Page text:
Greens win building and fair trading legislation amendment

Abigail speaks in parliament about the need to further the work of the NSW Building commissioner. 

The Greens were able to achieve passage of an amendment to this much needed legislation. 

Ms ABIGAIL BOYD (16:49): I speak on behalf of The Greens in support of the Building and Other Fair Trading Legislation Amendment Bill 2022, which furthers the important work of the NSW Building Commissioner. I note that this work was championed by former member of this place Senator David Shoebridge, who has been named a few times today in different contexts.

The Greens welcome the move towards greater transparency and accountability for dodgy builders. The public deserves to be able to access information about each active stop-work order. The mandatory publishing of this information, as well as providing for publishing of voluntary undertakings at the NSW Building Commissioner's discretion, is a good step towards reinstating public oversight of the building industry. The Greens also welcome the introduction of decennial liability insurance to protect apartment building owners from structural defects affecting the building's integrity for up to 10 years after construction, even when a builder has phoenixed or otherwise dissolved. This reform has long been called for by professional bodies, including the Insurance Council of Australia, Engineers Australia and Consult Australia.

The Greens have significant concerns, however, with the fact that taking out this insurance will be voluntary rather than mandatory. As stated in the Public Accountability Committee further inquiry into the regulation of building standards, it will create a two-tier apartment market where those with sufficient resources can buy higher-quality and higher-cost apartments with adequate insurance protection while those who do not will be limited to less safe, defect-ridden buildings with high ongoing maintenance costs. I raised this with the Minister in the crossbench briefing. I understand that we are effectively testing it at this point and the intention is that, all going well, we will eventually move to this being mandatory rather than voluntary.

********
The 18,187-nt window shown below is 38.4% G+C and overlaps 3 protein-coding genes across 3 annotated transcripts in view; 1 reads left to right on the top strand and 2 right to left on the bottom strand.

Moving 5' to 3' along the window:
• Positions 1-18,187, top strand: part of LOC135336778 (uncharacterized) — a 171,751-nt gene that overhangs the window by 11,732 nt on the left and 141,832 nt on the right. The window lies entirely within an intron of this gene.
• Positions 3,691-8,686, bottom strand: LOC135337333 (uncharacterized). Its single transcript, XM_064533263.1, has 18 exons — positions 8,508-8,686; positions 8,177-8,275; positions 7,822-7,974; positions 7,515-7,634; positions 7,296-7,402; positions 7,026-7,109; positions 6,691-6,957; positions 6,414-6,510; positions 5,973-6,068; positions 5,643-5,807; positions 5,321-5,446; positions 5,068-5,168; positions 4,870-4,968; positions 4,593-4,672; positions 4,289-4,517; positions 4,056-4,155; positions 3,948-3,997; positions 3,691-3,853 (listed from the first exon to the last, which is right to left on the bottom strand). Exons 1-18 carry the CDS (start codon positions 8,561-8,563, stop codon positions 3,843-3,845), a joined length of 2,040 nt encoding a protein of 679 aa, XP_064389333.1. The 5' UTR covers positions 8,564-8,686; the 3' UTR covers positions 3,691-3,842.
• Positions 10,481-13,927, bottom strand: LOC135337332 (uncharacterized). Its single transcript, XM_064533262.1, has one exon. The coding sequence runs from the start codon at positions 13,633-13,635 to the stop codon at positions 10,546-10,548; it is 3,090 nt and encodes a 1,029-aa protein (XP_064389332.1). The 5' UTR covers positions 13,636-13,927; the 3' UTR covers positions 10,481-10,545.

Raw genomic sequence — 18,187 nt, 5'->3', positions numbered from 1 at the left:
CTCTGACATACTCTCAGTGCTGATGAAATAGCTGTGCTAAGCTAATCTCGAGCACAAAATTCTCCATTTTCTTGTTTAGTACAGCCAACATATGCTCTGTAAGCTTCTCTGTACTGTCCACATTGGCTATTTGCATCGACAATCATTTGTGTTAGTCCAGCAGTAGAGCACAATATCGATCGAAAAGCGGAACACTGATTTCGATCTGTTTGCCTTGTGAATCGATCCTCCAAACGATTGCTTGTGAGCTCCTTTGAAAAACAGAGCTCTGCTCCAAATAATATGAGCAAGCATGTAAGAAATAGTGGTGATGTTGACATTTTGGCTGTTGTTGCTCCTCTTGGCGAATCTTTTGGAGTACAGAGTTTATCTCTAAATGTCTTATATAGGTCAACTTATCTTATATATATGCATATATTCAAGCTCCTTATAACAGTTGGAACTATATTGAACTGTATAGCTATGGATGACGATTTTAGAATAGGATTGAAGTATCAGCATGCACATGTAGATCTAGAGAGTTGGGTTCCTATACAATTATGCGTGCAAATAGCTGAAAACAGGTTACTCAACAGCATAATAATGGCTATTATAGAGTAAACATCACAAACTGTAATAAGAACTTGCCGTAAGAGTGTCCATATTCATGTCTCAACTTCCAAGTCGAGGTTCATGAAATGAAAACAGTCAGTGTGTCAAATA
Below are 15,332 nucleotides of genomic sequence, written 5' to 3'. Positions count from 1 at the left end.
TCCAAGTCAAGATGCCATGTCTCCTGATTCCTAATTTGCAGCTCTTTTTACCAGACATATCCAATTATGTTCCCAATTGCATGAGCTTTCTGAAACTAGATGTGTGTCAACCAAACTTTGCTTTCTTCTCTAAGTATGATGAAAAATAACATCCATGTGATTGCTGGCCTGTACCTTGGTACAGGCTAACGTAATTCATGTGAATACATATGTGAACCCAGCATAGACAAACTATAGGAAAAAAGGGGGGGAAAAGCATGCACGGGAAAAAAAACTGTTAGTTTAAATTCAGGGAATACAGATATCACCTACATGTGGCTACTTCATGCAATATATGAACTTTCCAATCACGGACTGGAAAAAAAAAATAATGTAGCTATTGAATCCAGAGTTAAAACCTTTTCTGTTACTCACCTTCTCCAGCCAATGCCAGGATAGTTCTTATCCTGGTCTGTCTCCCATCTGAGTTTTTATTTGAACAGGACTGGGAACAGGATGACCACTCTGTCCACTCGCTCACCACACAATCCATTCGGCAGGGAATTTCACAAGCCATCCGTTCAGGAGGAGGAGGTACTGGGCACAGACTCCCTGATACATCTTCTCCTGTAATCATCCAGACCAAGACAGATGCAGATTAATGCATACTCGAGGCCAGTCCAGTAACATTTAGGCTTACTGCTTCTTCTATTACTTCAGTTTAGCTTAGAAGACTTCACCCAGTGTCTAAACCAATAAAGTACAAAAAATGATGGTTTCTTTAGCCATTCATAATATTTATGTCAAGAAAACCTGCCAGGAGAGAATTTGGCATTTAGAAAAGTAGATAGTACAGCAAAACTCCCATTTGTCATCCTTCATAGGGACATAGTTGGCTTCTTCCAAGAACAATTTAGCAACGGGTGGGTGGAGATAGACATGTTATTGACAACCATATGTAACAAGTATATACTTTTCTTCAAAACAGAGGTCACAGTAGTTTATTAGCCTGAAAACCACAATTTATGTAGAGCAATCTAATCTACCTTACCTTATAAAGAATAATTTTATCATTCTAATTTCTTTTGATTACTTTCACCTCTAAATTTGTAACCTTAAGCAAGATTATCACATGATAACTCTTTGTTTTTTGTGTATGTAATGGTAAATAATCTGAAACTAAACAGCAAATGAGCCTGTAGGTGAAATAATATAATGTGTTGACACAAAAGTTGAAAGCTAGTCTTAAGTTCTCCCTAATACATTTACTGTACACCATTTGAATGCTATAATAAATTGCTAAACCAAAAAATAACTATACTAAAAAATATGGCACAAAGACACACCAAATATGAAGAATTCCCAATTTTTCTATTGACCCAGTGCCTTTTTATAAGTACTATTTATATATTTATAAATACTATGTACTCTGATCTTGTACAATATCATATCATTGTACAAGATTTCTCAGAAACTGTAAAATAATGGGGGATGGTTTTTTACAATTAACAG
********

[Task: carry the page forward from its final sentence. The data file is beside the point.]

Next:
There is still further work to do to clean up the building industry. We need to reinstate adequate building standards, end private certification and restore public oversight. That work must be accompanied by setting up a standalone building commission, not just a single overstretched commissioner, to fix the construction industry and give homeowners faith in building standards. With those brief remarks, I again acknowledge that The Greens support the bill. We have one important amendment, which I will speak to in the Committee stage.

Ms ABIGAIL BOYD (16:57): I move The Greens amendment No. 1 on sheet c2022-181A:

No. 1 Home Building Act 1989

Page 4, Schedule 1. Insert after line 27—

1.2A Home Building Act 1989 No 147

Section 33A Disqualification from holding authorities

Insert after section 33A(1)—

(1A) The Secretary may determine that an individual, or a body corporate or partnership with which the individual is associated, is disqualified from holding an authority, other than an owner-builder permit, if satisfied that the individual has previously engaged in conduct that led to a disqualification of another person.

Those familiar with the case of Alexandra Forwood would know the issue that this amendment is trying to solve. I raised it during the most recent round of budget estimates. A builder was found to have performed defective, incomplete work that resulted in physical harm to the building owner. The builder was then fined for several breaches and had their company's licence was surrendered. They were deregistered. It was a clear case of defective and incomplete work, yet the builder was able to turn up to Fair Trading and have their individual building licence renewed, despite their company being refused authorisation. That is a clear error in the system.

When The Greens raised this with the Fair Trading commissioner, we were told that there was a legislative issue and that it would be made easier if we were to tighten up that regulatory loophole. That is what the amendment is seeking to do. I particularly thank the Minister's office for working with The Greens to make the amendment the best it can be. I commend the amendment to the Committee.

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